I will be adding a page to my own website where I can post dozens of pictures and explain anything in detail. The boat needs a bottom job, but I figure only to haul it out and take care of that when a serious buyer is here and we can go over everything in detail, in our own time, and to the prospective buyers complete satisfaction.

This boat is not really for someone who wants to scoot over to the Bahamas to see what it's like there. Those people will be happier with an Albin Vega, a good Cheribini Hunter, or an old Pearson. Less money, points to the wind, and easy to sell when you're ready. This boat get massive attention on the water by everyone. She is beautiful and powerful and comfortable (as long as your 5' 10" or less). She is a standout even among other Schooners and would always be a crowd favorite in the Chesapeake Bay Great Schooner Race. This boat is for someone who is ready to be a little physical - you have haul both throat and peak halyards together to deploy the main and fore sails, and be prepared to lower sails early. I have sailed this boat alone and don't mind it at all, but I'm 66 now and it's beginning to be a bit more work than I like. With another person on board, it would be fine.

Learning to trim these sails to get the most out of her does not take much time. Always remember to put the engine in reverse after shutting it off, or you will hear the big prop whizzing away down there - bad for the gearbox.

Everything on the boat works and she is absolutely ready to head off to wherever your home is right now, but I'd really like to get her empty, clean, and get some fresh paint on different places. She looks a little used and I don't like it.

Message me here, however that's done, and we can start talking by email. Thanks for looking, I'll be updating this as I get used to it.
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Old 05-08-2013, 18:21   #2
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Re: 33' Fiberglass Classic Gaff Schooner

Gotta love that Gaff rig,nice looking set of sails...

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Old 06-08-2013, 14:31   #3
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Re: 33' Fiberglass Classic Gaff Schooner

That is a beautiful rig

And in what price range about are we talking here? I wouldn't have the foggiest idea of where to even start.
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Old 06-08-2013, 14:45   #4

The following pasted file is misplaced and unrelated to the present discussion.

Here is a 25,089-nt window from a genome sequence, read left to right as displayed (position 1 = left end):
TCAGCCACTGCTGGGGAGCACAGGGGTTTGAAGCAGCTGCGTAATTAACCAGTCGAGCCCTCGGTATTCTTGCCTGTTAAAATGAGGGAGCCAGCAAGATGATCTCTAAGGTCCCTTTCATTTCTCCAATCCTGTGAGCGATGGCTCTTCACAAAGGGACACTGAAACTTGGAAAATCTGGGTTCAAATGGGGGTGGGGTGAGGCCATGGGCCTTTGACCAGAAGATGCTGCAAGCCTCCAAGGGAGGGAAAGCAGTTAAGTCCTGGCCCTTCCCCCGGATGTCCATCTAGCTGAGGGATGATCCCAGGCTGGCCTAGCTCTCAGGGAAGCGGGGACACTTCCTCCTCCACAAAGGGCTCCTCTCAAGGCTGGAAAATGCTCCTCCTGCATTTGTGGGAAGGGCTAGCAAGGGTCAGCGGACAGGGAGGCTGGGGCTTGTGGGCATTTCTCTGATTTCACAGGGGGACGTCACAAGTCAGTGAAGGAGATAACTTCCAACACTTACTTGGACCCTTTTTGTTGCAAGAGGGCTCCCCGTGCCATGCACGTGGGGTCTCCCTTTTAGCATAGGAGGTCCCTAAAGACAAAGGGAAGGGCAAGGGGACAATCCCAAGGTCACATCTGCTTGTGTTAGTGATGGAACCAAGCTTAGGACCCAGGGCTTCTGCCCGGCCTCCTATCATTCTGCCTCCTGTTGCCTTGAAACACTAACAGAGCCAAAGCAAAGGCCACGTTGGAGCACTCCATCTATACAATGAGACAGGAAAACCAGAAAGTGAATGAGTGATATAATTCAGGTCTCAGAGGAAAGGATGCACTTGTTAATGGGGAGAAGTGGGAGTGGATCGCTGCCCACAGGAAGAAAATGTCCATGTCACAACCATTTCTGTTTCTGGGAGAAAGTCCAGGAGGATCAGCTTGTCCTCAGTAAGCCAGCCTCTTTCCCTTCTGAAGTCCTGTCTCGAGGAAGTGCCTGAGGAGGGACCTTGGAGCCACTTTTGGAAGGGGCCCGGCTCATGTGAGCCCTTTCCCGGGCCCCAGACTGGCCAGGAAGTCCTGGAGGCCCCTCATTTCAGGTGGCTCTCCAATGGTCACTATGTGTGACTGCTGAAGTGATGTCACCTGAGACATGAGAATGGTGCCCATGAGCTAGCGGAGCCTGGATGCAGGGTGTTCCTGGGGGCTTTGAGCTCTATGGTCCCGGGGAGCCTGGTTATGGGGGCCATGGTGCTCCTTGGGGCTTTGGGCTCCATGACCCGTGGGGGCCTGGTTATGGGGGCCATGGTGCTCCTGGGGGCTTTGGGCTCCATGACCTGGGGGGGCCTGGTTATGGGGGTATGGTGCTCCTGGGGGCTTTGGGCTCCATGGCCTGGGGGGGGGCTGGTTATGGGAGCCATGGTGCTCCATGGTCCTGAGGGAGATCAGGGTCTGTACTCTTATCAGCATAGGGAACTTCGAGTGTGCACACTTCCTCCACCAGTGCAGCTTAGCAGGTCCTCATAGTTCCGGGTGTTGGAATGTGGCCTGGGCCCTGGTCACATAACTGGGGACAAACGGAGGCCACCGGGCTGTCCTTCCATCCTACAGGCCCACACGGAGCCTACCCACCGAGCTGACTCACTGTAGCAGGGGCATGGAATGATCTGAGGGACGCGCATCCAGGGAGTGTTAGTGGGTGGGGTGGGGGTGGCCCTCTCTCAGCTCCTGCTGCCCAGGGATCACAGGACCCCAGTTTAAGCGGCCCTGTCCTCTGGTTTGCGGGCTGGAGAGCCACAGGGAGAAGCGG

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pirate Re: 33' Fiberglass Classic Gaff Schooner

Nice looking boat...

Born To Be Wild.. Click on the picture.
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Old 06-08-2013, 16:36   #5
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Re: 33' Fiberglass Classic Gaff Schooner

Price will be between $40K and $50K, depending on what is left with the boat. There is an 8 ft sailing dinghy, a 1600 gal/day watermaker, as well as the solar array, batteries, Outback solar charger, 2500 Watt Inverter, Balmar alternator and regulator, complete propane system including 2 aluminum tanks, Garmin GPS Chart 545, Charles 50 amp 3-bank battery charger, hot water heater and on and on. I realized people are used to seeing everything as being 'part of the boat' and think they should be there at no additional cost. Usually, the 'extras' left on used boats amount to so much junk: dead sails, trash lines, rusty tools, 20 year old electronics, played out pumps and secondary systems. Many sellers even point to this crap as being items of 'added value'. After almost 30 years in yacht service, I declare it to be dumpster fill and think most experienced sailors will agree. I would much prefer a clean, empty boat without shallow offerings or useless spares. Most people will want to buy their own 'extras' at their own pace and after their own research. I have spent well over $10,000 just recently on some of these new systems and have no intention of leaving them behind only to buy the same things again in the coming months, especially if someone buying the boat has no use for them and sells them off himself. I mean, I can do that right now if I wanted to.
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Old 06-08-2013, 16:58   #6
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Re: 33' Fiberglass Classic Gaff Schooner

Pretty under sail.